https://www.duolingo.com/profile/KerrieSalsac

    I thought "Is fear mhaith é" was a correct although less powerful way of saying this? Went with it on a multiple choice one.

    October 16, 2014

    https://www.duolingo.com/profile/galaxyrocker

    It wouldn't be lenited. Is fear maith é is a way to say this, yes. It's like say "He is a good man" versus "He is a good man in English"

    October 16, 2014

    https://www.duolingo.com/profile/KerrieSalsac

    There's my mistake!!! Thanks :)

    October 16, 2014

    https://www.duolingo.com/profile/MarjieVolk

    I marked "is fear maith é" and it said that was wrong

    February 6, 2015

    https://www.duolingo.com/profile/lg72xx
    • 1368

    I also had that marked wrong -- not because that version is incorrect, but because there are TWO correct versions, and I only chose one of them. Perhaps this was your case, also?

    March 20, 2016

    https://www.duolingo.com/profile/1dunmore

    Isn't the verb always the first in a sentence not the subject

    July 17, 2018

    https://www.duolingo.com/profile/Ainm10

    Generally the verb always stands first in its clause. The Irish copula isn't really a verb and, even if you want to think of it as a verb, it can have strange syntax.

    https://en.wikipedia.org/wiki/Copula_(linguistics)

    June 13, 2019

    https://www.duolingo.com/profile/_torioi

    I've read somewhere in this skill's discussion section that is is used to "categorize" things instead of describing them.

    If so, then why is is used here, instead of ?

    October 19, 2018

    https://www.duolingo.com/profile/SatharnPHL
    Mod
    • 1227

    "He is a man" - "he" is in the category or classification "man".

    The adjective maith/"good" is just decoration, and doesn't change the fact that this is a copula.

    May 30, 2019

    https://www.duolingo.com/profile/Ainm10

    Depending on what you mean by "describe", the copula can do both things.

    is fear é - it is "a man" (or "he is a man" but the subject of this sentence is 'é')

    is fear maith é - it is "a good man"

    is maith an fear é - it is a "good" man

    N.B. DL doesn't accept the last form as an answer for some reason. Also, with the change in word order, the subject of this sentence is now 'an fear (a is) é' - the subject is never allowed to follow the copula directly.

    It can also identify things:

    is é an fear féna rabhas ag caint - He is the man about whom I was talking

    and many other things.

    Regarding and "describing" people: this, generally, describes people in a transient state:

    tá sé fuar - he is cold (but he could warm up sitting by the fire) - this also means "'it' is cold" but, again, 'it' can warm up when the sun comes out.

    tá an t-ocras air - he is hungry (but he won't be after eating something)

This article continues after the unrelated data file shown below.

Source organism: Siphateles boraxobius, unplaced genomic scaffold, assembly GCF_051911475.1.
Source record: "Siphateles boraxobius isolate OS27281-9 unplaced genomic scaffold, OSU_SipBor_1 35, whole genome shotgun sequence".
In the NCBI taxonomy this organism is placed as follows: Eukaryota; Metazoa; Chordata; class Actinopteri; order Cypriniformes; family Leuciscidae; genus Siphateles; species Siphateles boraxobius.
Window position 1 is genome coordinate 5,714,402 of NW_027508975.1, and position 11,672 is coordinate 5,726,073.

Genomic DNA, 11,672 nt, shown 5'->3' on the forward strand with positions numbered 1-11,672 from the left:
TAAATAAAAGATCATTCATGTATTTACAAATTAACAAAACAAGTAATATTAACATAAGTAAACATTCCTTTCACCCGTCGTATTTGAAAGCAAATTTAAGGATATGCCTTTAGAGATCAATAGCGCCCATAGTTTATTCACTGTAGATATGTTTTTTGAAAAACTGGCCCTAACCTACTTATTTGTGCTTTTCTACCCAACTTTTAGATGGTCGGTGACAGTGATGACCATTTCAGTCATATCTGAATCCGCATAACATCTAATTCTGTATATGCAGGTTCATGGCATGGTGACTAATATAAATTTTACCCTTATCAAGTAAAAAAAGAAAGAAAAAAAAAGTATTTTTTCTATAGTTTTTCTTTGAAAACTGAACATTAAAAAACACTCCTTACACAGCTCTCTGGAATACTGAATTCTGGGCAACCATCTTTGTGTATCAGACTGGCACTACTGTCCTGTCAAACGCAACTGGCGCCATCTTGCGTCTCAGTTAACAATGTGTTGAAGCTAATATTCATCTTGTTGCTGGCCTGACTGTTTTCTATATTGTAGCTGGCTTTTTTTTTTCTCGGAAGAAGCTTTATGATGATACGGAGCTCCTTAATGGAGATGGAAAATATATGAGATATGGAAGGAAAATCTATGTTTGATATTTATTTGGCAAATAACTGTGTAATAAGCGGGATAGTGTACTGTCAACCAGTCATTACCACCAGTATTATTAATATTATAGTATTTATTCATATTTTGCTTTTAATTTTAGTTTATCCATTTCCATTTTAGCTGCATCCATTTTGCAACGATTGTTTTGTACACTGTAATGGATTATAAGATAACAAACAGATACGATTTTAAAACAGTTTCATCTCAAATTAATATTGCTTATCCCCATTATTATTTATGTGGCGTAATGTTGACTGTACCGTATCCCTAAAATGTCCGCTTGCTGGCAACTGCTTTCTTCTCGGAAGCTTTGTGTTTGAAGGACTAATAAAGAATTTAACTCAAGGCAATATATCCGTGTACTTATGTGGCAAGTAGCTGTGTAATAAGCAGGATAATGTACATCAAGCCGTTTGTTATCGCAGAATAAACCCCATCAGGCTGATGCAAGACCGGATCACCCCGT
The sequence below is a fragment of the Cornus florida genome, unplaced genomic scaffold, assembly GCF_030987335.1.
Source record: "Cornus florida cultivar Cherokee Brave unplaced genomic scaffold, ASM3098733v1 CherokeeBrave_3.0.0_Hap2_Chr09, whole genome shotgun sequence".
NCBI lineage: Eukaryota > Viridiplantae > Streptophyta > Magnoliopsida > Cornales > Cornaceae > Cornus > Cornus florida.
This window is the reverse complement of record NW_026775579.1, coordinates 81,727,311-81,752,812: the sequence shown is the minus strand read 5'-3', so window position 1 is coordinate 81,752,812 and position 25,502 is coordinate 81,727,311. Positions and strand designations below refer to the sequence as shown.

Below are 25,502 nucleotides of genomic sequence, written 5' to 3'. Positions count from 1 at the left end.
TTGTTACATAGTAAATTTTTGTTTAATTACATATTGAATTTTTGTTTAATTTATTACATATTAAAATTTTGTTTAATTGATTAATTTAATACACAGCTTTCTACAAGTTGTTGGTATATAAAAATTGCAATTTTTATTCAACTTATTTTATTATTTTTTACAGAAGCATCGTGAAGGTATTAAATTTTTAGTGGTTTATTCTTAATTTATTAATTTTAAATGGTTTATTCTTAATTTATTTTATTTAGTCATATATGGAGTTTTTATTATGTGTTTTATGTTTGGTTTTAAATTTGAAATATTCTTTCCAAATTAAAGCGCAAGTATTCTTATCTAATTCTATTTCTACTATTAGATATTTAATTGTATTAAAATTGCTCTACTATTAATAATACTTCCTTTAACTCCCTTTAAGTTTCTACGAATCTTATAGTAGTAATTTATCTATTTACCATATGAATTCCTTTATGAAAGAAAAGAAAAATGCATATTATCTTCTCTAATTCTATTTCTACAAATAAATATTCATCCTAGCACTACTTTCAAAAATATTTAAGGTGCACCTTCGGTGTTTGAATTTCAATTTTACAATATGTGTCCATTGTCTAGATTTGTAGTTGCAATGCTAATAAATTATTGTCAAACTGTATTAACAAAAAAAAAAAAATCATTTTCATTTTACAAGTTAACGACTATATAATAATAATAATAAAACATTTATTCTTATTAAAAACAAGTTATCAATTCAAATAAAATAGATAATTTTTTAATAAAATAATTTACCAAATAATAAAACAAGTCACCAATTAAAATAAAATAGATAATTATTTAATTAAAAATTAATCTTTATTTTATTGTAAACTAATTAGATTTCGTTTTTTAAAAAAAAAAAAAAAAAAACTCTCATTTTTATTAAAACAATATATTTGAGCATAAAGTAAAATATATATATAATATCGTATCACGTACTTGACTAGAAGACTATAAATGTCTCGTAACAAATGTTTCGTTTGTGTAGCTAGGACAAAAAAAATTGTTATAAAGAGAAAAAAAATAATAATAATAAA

tá sé ina luí ar an leabaidh - he is lying on the bed (but could always get up)

    You can have situations where, depending on the dialect, either is or can be used:

    is múinteoir é / tá sé ina mhúinteoir - he is a teacher.

    Use of is for professions is becoming an anachronism as society changes and people no longer tend to have "jobs for life". That said, people's temperament can change so a good man is fear maith é could turn into an evil man is fear olc é over time.

    When to use the correct structure will come with time. I'm not a native speaker but I read widely and my understanding of these things is always improving. That will be true for you too. Keep it up and don't let SatharnPHL's arrogant and condescending posts get you down!

    N.B. I used some dialectal forms in my post. I will put what I believe to be the standard form for them here - féna = faoina, rabhas = raibh mé, leabaidh = leaba

    June 13, 2019

    https://www.duolingo.com/profile/Ainm10

    Just to be clear: I didn't mean to imply that 'a good/evil man' could be translated as is fear maith/olc é, I was merely showing fear maith/olc being used with the copula.

    June 13, 2019

    https://www.duolingo.com/profile/Lyra763942

    The answer given is 'is fear maith é' and elsewhere 'fear maith is ea é'

    October 27, 2018

    https://www.duolingo.com/profile/Ainm10

    Both are correct. The latter emphasises that it is "a good man", the former merely states it.

    June 13, 2019

    https://www.duolingo.com/profile/Pallethands

    "Is fear deas é" Why is this wrong?

    May 30, 2019

    https://www.duolingo.com/profile/SatharnPHL
    Mod
    • 1227

    deas means "nice".

    May 30, 2019

    https://www.duolingo.com/profile/Ainm10

    This question appears to refuse acceptable answers, given that there are a variety of ways this could be translated.

    e.g. is maith an fear é (emphasis on him being good)

    June 12, 2019

    https://www.duolingo.com/profile/SebRyan1

    This should be sé instead of é

    August 30, 2019

    https://www.duolingo.com/profile/SatharnPHL
    Mod
    • 1227

    No it should not. is not used with the copula.

    August 30, 2019